After December 1, 1862, most of the reaction to Lincoln’s favorite plan was negative. But the New York Times thought that there might be some merit in what Lincoln had said: “The President is to be commended for his largeness of view. He rises above the little makeshifts of the day which so easily satisfy the mousing politician, and like a true statesman, seeks a broad policy which shall embrace and protect the future as well as the present.” It would be best for the slaves themselves and the country at large to be saved from “the sudden summary smiting blow of the military arm. It should be left if possible to civil deliberation to devise and apply some gradual process—one that while it shall be equally effectual for the extinction of the institution yet shall be free of all constitutional objections, shall secure the cheerful concurrence of some, at least, of the Southern States, and shall involve no peril to either society or the civil structure.”
Could Lincoln have said it better himself? Probably, but this was close to what he wanted to achieve. The Second Annual Message had stated Lincoln’s hope for how lasting emancipation would be achieved. But men, even great heroes, do not always get what they want in the way they want it. That may be a tragedy (a fortunate one?). [End Page 37]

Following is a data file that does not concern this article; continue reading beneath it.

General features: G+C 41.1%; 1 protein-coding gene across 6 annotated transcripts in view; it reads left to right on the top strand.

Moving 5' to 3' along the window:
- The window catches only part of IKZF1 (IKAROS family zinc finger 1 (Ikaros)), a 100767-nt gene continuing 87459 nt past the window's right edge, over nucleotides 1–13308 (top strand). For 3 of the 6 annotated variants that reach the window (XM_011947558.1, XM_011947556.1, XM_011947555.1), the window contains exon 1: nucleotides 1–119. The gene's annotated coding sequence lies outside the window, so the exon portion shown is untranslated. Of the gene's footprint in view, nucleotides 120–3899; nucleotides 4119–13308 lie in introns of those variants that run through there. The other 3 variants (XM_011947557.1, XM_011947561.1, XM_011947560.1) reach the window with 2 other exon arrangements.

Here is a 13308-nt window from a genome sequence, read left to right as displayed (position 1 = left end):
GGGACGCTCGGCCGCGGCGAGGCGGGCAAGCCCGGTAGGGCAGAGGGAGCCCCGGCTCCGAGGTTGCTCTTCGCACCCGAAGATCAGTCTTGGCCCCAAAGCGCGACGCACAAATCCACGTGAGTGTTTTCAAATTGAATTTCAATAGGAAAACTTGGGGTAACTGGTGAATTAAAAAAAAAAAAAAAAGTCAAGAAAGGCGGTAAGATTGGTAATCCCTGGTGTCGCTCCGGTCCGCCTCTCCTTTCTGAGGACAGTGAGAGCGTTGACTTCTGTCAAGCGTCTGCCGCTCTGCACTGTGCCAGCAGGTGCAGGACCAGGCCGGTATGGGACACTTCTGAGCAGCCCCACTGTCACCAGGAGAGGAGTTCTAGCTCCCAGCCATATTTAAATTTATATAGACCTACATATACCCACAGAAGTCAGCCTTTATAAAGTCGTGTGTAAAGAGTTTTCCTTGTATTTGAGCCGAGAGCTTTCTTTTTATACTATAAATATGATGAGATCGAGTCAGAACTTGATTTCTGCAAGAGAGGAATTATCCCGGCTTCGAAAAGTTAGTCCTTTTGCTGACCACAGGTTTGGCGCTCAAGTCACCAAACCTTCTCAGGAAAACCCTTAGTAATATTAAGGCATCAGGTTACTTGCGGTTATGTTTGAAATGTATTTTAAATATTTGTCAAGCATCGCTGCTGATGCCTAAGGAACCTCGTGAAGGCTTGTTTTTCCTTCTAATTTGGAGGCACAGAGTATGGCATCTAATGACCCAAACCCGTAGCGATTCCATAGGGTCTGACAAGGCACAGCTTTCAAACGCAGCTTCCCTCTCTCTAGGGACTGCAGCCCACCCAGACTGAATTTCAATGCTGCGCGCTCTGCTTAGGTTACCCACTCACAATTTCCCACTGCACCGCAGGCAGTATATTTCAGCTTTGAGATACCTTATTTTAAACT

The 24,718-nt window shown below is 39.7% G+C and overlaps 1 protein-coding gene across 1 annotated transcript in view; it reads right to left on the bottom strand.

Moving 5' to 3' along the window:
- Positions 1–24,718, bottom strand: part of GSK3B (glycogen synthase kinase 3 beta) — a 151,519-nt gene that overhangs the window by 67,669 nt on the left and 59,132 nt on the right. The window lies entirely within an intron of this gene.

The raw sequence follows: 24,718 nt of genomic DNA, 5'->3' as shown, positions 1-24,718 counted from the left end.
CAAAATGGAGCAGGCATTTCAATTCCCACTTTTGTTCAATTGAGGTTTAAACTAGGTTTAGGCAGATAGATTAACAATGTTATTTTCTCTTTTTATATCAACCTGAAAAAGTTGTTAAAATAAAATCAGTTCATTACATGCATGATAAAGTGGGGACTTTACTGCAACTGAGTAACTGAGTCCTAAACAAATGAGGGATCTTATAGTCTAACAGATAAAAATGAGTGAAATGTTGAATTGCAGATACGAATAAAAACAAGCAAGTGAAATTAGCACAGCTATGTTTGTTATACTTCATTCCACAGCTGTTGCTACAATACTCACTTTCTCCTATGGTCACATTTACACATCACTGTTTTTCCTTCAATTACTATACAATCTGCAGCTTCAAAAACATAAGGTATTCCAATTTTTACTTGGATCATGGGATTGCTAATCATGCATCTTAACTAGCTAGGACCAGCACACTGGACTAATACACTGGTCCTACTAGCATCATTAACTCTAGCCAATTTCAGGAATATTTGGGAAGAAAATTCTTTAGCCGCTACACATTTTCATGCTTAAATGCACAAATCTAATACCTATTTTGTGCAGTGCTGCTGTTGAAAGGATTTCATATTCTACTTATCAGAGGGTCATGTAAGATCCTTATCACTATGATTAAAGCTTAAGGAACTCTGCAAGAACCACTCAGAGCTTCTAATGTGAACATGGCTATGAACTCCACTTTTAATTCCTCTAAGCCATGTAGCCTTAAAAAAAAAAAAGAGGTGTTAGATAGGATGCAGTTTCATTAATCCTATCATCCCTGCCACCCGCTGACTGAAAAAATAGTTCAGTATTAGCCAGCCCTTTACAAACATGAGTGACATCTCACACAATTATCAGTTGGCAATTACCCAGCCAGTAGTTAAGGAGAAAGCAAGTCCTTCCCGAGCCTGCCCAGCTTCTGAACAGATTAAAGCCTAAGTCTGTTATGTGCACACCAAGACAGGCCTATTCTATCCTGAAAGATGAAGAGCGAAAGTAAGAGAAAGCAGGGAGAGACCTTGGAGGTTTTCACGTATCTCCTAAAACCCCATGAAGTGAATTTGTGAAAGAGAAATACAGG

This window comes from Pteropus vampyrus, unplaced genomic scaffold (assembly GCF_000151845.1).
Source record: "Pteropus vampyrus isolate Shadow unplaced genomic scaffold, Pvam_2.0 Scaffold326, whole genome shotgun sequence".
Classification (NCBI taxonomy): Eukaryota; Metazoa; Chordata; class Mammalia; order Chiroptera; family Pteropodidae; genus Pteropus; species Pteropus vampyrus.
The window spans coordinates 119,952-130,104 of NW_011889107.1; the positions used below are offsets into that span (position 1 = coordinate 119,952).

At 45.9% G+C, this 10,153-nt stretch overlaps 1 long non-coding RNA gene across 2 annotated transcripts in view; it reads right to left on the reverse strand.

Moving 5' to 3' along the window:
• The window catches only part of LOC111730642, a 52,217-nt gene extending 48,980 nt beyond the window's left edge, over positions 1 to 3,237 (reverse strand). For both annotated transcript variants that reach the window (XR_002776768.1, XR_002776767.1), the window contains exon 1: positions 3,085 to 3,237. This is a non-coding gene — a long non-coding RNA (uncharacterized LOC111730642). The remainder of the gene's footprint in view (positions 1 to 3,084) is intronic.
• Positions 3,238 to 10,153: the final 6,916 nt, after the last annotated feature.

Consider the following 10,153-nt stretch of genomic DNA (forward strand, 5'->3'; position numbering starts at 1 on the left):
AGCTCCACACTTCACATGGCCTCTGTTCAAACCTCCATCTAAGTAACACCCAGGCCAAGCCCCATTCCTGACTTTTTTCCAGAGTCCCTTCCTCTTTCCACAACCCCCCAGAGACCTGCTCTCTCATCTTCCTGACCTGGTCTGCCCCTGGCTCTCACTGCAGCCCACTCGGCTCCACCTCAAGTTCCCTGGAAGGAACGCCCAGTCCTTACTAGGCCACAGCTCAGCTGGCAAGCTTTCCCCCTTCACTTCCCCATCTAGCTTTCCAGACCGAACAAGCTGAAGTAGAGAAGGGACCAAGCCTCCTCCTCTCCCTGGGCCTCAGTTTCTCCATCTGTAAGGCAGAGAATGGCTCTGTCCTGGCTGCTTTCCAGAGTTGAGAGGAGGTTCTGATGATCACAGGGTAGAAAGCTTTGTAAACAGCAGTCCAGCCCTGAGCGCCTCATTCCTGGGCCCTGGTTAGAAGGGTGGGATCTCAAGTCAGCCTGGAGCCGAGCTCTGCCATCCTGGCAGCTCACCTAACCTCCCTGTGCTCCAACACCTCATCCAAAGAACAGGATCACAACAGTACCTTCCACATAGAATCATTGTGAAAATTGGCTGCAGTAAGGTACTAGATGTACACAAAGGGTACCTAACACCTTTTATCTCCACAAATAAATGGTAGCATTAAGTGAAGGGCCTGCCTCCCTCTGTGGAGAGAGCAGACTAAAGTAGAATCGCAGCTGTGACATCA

1. See J. G. Randall, Lincoln the President: Springfield to Gettysburg, 2 vols. (New York: Dodd, Mead, 1945), 2:137 ff.
2. Neely, The Abraham Lincoln Encyclopedia (New York: DeCapo, 1982), 63; Bennett, Forced Into Glory: Abraham Lincoln’s White Dream (Chicago: Johnson Publishing, 2000); Foner, “The Education of Abraham Lincoln,” New York Times, Book Review Section, February 10, 2002. Foner is not quoting Bennett or even paraphrasing him.
3. Douglas quoted in V. Jacques Voegeli, Free But Not Equal: The Midwest and the Negro during the Civil War (Chicago, 1967), 45; Peter J. Parish, The American Civil War (New York: Holmes & Meier), 240–42. Oates’s comment is in Abraham Lincoln: The Man behind the Myths (New York: Harper & Row, 1984), 101. Oates does argue that Lincoln retained a belief in colonization as part of a “salubrious” emancipation process.